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IP: Meaning at the end points
More IP comments from Bob Frankston, including his feelings about legislative involvement, along with my comments about his statement of IP connectivity.
Here are some excerpts from an email from Bob Frankston where he lays out his feelings about government regulation of the Internet and what the Internet is, followed by some of my comments.

What frightens me about governance is that it is indeed a form of code, it's even called a code. The difference is that rules of governance represent undebugged, often very badly written, code. And, unlike computer programs, the basic concept of hard science -- testability --- doesn't apply. When the two meet in the regulation of code, the regulation of cyberspace and the regulation of Internet, the damage can be considerable. In fact, as David [Reed] has pointed out, there is no such thing as the Internet. It's just a term we used for the set of systems that happen to use a particular set of conventions for exchanging packets and is defined by usage not by any fixed set of systems.
In the long term I believe that the basic concept of creating meaning at the end points while commoditizing the connections between them is very powerful and unstoppable. But in the near term, there can be a lot of damage and frustration...
...The opportunity is to build upon the examination of what happens when our legal system meets this new frontier. In the long term we need to rethink everything.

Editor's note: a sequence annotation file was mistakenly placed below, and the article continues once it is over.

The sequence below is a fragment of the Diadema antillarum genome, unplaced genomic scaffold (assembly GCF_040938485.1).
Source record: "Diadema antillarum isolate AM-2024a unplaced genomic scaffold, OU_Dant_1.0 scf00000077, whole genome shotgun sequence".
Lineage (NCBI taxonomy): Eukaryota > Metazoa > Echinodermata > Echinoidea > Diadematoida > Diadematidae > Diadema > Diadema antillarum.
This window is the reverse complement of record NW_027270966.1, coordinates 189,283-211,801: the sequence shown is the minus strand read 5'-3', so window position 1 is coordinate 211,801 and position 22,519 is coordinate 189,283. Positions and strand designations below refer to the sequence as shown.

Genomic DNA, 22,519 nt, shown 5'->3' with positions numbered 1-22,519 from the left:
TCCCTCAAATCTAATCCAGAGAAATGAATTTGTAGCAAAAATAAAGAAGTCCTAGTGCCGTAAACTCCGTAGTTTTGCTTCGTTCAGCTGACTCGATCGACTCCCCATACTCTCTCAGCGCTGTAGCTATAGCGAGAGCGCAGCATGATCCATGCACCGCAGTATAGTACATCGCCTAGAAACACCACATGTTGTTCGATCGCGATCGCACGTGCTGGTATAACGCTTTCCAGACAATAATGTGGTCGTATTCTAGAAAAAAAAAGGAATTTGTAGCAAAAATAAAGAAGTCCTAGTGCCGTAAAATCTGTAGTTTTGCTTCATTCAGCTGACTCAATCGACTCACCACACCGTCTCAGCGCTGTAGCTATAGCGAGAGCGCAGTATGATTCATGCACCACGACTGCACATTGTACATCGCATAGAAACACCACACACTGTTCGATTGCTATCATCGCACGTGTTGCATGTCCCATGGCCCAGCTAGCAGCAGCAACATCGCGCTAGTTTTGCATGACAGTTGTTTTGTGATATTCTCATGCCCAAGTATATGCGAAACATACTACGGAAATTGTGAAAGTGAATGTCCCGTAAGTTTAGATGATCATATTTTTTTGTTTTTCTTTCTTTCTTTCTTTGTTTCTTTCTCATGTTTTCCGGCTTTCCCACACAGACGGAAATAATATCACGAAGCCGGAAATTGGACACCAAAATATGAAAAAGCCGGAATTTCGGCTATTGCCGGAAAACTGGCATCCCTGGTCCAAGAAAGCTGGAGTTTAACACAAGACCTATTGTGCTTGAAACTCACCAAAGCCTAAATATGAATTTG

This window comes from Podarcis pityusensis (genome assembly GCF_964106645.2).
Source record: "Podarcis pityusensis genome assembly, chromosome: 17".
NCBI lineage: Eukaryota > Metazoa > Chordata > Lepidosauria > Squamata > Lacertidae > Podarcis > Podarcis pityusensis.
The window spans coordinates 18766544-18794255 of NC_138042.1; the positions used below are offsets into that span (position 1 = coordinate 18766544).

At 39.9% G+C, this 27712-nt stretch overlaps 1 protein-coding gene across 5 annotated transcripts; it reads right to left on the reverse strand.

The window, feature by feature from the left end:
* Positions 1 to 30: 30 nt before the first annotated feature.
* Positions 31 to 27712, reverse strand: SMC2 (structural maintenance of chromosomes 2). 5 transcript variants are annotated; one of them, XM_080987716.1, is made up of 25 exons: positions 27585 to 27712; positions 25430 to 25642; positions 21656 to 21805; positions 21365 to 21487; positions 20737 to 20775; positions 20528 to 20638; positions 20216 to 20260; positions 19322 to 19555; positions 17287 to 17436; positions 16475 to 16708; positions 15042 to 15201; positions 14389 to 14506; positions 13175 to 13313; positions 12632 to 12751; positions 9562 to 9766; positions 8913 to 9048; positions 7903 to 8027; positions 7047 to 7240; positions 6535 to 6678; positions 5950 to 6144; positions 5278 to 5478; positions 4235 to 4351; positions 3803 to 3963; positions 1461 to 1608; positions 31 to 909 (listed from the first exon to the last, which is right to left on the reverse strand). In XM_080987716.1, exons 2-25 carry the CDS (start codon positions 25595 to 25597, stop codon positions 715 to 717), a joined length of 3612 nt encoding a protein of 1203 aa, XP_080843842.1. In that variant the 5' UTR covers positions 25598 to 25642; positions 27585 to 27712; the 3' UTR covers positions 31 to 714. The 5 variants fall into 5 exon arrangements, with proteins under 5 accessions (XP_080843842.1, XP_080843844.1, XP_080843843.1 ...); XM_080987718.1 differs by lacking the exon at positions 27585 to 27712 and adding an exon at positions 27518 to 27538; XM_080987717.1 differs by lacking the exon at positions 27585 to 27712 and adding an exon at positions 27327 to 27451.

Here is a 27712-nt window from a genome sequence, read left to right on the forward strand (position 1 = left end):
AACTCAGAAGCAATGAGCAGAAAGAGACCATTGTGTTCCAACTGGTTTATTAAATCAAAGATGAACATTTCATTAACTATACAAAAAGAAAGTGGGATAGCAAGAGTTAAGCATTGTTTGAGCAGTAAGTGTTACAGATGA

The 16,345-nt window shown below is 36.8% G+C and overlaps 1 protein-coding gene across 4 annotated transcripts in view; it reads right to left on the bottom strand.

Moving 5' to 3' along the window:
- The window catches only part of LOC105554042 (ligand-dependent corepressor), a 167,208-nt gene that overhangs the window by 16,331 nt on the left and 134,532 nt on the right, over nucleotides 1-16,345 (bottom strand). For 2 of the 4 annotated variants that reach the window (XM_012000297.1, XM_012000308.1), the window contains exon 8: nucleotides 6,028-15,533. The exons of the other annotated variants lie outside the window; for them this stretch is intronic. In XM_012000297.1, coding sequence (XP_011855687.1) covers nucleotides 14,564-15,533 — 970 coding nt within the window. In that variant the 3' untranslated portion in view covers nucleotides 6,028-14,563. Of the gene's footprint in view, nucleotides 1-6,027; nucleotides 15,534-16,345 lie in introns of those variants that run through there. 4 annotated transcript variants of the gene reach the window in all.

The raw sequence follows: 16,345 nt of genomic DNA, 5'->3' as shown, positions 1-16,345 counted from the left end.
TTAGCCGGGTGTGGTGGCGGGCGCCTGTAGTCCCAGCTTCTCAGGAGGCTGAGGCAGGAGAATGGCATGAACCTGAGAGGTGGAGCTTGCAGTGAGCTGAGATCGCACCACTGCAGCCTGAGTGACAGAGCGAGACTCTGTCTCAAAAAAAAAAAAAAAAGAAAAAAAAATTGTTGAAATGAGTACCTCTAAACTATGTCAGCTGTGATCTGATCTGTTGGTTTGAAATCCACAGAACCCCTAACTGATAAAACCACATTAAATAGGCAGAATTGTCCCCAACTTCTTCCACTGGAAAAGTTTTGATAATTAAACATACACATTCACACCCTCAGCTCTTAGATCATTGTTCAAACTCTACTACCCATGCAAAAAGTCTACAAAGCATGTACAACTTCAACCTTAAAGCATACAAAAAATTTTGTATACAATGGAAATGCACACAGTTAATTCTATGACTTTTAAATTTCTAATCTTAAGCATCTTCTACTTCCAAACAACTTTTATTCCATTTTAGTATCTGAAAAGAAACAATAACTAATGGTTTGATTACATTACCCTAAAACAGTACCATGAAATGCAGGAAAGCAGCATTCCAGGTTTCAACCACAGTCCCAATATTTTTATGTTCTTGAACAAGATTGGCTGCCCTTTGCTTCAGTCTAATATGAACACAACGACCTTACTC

I think Bob's definition of the Internet as "creating meaning at the end points while commoditizing the connections between them" helps you understand its organic growth and evolution. It makes it possible for extremely rapid and diverse innovation. Keeping this ability is crucial to society exploiting the potential of telecommunications and computer technology.

It contrasts with the old way of creating telecommunications based services/applications/etc. by implementing the needs of a particular application through customization at the end points and also in all the connections between them. For example, television has cameras, studios, transmitters, receivers, etc., all tuned to a particular application, knowing its details (525 lines interlaced with audio for all programs in the USA, etc.). Innovation in TV requires reimplementation of all the pieces from camera to screen. Contrast that with the Internet where my ISP and the IP stack in my PC don't know if I'm using an HTML 2.0 browser, doing transactions with XML, streaming out RealAudio, sharing a whiteboard with Netmeeting, or creating a VPN to let a local program access a disk remotely. Only the end points care. Innovation can happen in a weekend with just some code at the end points. That's why Tim Berners-Lee could create the basis of the World Wide Web himself so quickly and easily, and others could try it without billions in infrastructure modifications. Compare that to the attempt to just upgrade the resolution of television with HDTV.

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